D.K. Mahajan, J.
1. The short question in this second appeal is whether by giving up a part of the property mortgaged, there is novation of the contract of mortgage.
2. The land in dispute, along with khasra No. 7800, was mortgaged by Balwant to Ram Parshad for a sum of Rs. 35 some time before 1877, and the mortgage was with possession. In the year 1906 the mortgagee gave up possession of khasra No. 7800 on the plea that the profits of the land had been excessive, and mutation of this khasra number was entered in the name of the mortgagor free from all encumbrances. On Balwant's death the plaintiff inherited 1/8th share of the mortgaged land, while the remaining 7/8th chare was inherited by the defendants.
On the 2nd January 1933 the present suit was filed by the plaintiff, who is the successor-in-interest of the mortgagee, that the defendants, who are the successor-in-interest of the mortgagor, had lost their right of redemption by the lapse of 60 years, and that under section 28 of the Indian Limitation Act the plaintiff had become owner of the suit land. To this suit the defence was that the mortgage was not more than sixty years old and that, in any case, there were acknowledgments by the mortgagee which saved limitation.
On the 1st June 1954, the trial Court dismiss-ed the suit, leaving the parries to their own costs. It held that there was a novation of contract and that a fresh mortgage came into being in the year 1906 by reason of the mutation whereby khasra No. 7800 was handed back by the mortgagee to the mortgagor, and that therefore, limitation would run from the year 1906, and as 60 years had not elapsed from this date the plaintiff's suit was liable to dismissal.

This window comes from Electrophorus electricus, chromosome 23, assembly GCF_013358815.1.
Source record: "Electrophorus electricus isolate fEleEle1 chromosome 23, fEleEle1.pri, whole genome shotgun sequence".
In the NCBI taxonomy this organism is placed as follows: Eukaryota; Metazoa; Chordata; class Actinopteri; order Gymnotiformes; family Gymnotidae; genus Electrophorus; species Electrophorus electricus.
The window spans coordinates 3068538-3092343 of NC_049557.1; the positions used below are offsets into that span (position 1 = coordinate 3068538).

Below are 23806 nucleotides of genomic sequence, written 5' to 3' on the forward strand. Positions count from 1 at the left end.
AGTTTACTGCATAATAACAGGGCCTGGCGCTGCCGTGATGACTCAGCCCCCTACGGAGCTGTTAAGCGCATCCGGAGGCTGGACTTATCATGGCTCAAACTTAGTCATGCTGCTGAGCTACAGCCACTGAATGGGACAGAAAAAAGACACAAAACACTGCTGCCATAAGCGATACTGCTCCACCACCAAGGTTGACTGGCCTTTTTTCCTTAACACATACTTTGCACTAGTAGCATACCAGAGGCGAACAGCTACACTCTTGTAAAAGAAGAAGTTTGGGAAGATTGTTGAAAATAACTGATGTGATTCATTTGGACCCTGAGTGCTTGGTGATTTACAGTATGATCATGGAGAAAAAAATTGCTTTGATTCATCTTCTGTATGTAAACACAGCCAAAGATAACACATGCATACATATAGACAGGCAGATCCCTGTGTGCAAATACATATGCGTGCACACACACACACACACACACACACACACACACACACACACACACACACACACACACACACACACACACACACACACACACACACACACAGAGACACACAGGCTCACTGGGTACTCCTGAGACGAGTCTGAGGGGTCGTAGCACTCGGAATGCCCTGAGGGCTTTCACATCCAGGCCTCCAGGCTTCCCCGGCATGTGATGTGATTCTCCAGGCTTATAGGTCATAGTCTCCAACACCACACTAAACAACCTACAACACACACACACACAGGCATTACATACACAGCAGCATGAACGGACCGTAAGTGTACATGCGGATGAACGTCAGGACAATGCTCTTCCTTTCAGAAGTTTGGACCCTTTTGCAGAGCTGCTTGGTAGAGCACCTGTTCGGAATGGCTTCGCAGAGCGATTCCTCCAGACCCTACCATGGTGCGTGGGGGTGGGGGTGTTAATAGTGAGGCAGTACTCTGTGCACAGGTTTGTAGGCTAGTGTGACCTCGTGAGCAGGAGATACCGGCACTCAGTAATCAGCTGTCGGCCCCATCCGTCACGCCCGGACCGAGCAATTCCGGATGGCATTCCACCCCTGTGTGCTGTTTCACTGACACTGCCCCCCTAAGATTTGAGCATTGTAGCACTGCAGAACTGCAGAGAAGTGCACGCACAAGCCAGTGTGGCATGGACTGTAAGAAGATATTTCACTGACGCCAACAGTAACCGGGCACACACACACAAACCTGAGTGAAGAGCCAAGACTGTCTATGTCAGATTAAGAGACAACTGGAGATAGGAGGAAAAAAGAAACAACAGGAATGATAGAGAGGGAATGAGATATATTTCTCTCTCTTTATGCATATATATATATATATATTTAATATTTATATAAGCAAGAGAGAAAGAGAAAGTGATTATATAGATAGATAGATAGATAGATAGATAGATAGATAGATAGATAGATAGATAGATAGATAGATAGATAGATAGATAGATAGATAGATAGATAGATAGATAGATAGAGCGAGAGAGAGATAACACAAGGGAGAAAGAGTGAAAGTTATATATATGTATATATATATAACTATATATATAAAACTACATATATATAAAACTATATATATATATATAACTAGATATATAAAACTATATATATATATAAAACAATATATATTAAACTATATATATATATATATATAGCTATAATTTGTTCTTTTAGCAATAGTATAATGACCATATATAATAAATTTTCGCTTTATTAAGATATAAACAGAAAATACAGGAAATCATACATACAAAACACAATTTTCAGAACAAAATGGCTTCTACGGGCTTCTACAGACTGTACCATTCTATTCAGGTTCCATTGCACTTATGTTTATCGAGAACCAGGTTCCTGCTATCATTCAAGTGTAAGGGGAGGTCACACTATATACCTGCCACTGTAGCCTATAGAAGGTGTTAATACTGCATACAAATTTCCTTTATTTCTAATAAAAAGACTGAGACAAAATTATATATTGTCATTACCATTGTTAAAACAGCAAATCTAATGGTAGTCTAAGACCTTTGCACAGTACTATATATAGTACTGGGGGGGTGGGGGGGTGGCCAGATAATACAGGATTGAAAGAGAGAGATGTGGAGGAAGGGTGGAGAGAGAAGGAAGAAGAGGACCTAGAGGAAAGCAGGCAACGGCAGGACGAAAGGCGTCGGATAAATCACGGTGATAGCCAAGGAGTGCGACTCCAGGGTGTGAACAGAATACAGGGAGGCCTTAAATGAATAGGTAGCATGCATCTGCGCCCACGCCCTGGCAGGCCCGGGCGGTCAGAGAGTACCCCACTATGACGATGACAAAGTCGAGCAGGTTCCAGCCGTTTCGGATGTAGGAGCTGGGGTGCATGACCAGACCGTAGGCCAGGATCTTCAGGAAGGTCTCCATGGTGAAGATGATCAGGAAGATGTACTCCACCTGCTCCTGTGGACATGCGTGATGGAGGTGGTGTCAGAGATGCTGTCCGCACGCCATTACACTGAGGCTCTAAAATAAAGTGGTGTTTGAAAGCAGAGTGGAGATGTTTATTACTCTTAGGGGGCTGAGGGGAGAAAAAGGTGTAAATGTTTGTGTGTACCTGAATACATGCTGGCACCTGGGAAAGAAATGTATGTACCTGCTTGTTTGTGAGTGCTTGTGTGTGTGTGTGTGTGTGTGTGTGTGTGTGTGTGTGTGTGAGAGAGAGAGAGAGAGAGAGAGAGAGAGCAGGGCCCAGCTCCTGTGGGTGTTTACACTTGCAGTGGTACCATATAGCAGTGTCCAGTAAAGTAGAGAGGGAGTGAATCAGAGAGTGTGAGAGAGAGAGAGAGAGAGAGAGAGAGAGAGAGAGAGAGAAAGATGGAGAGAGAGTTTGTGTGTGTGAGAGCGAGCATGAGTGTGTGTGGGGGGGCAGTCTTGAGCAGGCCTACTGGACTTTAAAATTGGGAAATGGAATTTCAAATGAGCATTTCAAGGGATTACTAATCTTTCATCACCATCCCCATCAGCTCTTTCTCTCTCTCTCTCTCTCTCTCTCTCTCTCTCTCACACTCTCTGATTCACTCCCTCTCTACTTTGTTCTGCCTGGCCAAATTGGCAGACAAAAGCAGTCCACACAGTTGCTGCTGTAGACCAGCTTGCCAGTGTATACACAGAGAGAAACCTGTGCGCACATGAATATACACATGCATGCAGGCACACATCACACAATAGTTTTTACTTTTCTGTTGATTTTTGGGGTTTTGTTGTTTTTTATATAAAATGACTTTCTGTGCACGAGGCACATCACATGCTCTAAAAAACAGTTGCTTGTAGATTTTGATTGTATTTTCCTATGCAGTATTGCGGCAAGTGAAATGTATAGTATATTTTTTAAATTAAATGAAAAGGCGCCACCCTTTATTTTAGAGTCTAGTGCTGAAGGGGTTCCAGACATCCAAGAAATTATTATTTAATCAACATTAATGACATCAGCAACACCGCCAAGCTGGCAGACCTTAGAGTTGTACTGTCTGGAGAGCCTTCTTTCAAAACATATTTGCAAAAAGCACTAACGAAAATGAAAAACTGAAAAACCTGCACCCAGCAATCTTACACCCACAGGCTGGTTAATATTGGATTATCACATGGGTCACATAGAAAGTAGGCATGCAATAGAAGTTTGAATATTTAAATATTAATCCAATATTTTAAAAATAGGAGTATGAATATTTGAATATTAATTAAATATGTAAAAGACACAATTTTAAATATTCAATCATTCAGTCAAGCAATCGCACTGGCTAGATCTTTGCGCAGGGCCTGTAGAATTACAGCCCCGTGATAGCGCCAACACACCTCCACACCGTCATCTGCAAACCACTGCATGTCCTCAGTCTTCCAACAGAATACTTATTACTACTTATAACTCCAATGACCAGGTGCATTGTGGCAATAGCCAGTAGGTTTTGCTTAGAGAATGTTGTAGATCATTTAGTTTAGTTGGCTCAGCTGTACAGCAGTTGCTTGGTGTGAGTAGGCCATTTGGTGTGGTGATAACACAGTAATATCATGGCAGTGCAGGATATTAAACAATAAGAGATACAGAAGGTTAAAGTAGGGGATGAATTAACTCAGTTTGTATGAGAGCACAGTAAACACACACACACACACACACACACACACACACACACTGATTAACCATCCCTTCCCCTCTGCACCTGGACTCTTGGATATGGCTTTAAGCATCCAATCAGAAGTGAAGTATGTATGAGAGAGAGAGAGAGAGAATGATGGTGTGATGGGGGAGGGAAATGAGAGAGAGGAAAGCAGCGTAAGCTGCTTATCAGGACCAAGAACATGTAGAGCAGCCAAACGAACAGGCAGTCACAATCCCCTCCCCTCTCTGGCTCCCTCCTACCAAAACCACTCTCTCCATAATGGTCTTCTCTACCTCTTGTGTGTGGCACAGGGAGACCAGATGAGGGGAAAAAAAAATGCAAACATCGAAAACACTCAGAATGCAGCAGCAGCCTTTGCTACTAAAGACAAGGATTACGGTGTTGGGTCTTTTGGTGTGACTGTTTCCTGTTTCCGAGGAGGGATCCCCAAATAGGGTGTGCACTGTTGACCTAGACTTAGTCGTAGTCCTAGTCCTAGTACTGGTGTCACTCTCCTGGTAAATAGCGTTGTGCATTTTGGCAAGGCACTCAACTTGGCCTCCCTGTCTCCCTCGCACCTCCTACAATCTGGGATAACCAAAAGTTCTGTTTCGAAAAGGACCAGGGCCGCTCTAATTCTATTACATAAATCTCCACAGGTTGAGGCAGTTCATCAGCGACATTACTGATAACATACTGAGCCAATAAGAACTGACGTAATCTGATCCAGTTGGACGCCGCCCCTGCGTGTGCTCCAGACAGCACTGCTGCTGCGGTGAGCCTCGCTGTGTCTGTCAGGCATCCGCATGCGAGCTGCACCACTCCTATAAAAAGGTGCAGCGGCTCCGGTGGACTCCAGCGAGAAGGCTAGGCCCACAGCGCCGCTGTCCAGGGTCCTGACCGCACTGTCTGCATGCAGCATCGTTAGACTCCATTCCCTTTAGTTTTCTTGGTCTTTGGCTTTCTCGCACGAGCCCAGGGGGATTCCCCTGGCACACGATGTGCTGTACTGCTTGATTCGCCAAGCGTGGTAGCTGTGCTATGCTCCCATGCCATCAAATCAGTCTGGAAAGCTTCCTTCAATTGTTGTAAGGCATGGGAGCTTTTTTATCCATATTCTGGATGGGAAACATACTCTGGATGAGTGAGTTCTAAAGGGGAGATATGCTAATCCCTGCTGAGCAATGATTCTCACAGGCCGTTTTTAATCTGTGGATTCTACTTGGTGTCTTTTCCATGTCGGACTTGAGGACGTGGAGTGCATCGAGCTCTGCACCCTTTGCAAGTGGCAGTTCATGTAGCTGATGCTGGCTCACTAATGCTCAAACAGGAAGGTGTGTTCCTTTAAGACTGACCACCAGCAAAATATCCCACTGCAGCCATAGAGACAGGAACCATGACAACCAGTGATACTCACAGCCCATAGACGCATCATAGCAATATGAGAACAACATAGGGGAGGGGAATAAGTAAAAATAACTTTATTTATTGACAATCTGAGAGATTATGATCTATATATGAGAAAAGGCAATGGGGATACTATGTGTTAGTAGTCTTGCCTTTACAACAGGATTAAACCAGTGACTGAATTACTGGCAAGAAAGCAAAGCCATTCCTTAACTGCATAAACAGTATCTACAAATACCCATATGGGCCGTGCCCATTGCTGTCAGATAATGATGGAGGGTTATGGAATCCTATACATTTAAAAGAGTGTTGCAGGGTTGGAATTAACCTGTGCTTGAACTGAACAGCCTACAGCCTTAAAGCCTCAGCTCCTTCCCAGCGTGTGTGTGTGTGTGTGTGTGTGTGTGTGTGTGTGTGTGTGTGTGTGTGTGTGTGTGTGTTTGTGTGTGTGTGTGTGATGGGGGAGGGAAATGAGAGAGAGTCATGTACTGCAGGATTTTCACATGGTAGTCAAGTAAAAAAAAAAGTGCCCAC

Against this decision the plaintiff preferred an appeal to the Senior Subordinate Judge, Gurgaon, who allowed the appeal on the 9th December 1954, holding that no novation of the contract of mortgage had been proved, nor was there any acknowledgment of the mortgage by the mortgagee, and that, as the period of 60 years had elapsed, the plaintiff had become owner of the land in view of the provisions of section 28 of the Limitation Act. Against this decision the defendants have come in second appeal to this Court.
3. The contention of Mr. Pandit, learned counsel for the defendant-appellants is that the real question arising in this second appeal is as to what is the true nature of the transaction of 1906. According to learned counsel, a new mortgage came into being in 1906, while, according to the contention of the plaintiff-respondents what happened in 1906 was that the mortgagee released a part of the mortgaged property. In order to arrive at a correct decision, one has to see what novation of a contract implies.
In ordinary parlance, novation of a contract would mean that for an existing contract a new contract is substituted and the new contract implies concurrence of both the parties to the contract. If there is no such concurrence, there can be no novation. By giving up a part of the mortgaged property, there is no question of a new agreement or contract between the mortgagee and the mortgagor. In such circumstances, it cannot be held that there is novation of the contract.
Thus in the present case the mortgage prior to 1877 stands and is not replaced by a new mortgage in the year 1906 when only part of the land was surrendered by the mortgagee. Mr. Pandit relied strongly on a decision of this court reported as Tika v. Harchandi, Second Appeal No. 830 of 1951, decided by a Division Bench of this Court (consisting of Gosain and Grover, JJ.) on the 24th February 1859, and maintains that by any change in the security there is necessarily a novation.
I am afraid I am unable to agree with the leamed counsel's interpretation of that decision. In that case the mortgaged property was substituted by a totally different property and this could only be done by concurrence of both the mortgagor and the mortgagee. In such circumstances there would be a new contract and as such there would he novation. Nothing of this type has happened in the present case.
4. For the reasons given above this appeal fails and is dismissed but, in view of the circumstances of this case, I leave the parties to bear their own costs throughout.